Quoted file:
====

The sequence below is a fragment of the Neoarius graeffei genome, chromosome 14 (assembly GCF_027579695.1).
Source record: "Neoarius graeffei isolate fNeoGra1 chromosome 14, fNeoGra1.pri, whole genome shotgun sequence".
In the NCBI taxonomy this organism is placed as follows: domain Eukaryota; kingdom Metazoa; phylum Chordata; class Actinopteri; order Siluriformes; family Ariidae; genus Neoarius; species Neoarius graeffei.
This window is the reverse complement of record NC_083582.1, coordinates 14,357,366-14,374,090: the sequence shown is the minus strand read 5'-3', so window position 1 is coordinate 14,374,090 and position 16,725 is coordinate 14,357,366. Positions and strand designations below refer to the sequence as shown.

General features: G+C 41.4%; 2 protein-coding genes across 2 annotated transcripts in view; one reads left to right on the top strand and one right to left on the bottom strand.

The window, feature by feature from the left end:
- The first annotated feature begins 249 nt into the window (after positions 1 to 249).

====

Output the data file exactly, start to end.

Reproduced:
The sequence below is a fragment of the Neoarius graeffei genome, chromosome 14 (assembly GCF_027579695.1).
Source record: "Neoarius graeffei isolate fNeoGra1 chromosome 14, fNeoGra1.pri, whole genome shotgun sequence".
In the NCBI taxonomy this organism is placed as follows: domain Eukaryota; kingdom Metazoa; phylum Chordata; class Actinopteri; order Siluriformes; family Ariidae; genus Neoarius; species Neoarius graeffei.
This window is the reverse complement of record NC_083582.1, coordinates 14,357,366-14,374,090: the sequence shown is the minus strand read 5'-3', so window position 1 is coordinate 14,374,090 and position 16,725 is coordinate 14,357,366. Positions and strand designations below refer to the sequence as shown.

General features: G+C 41.4%; 2 protein-coding genes across 2 annotated transcripts in view; one reads left to right on the top strand and one right to left on the bottom strand.

The window, feature by feature from the left end:
- The first annotated feature begins 249 nt into the window (after positions 1 to 249).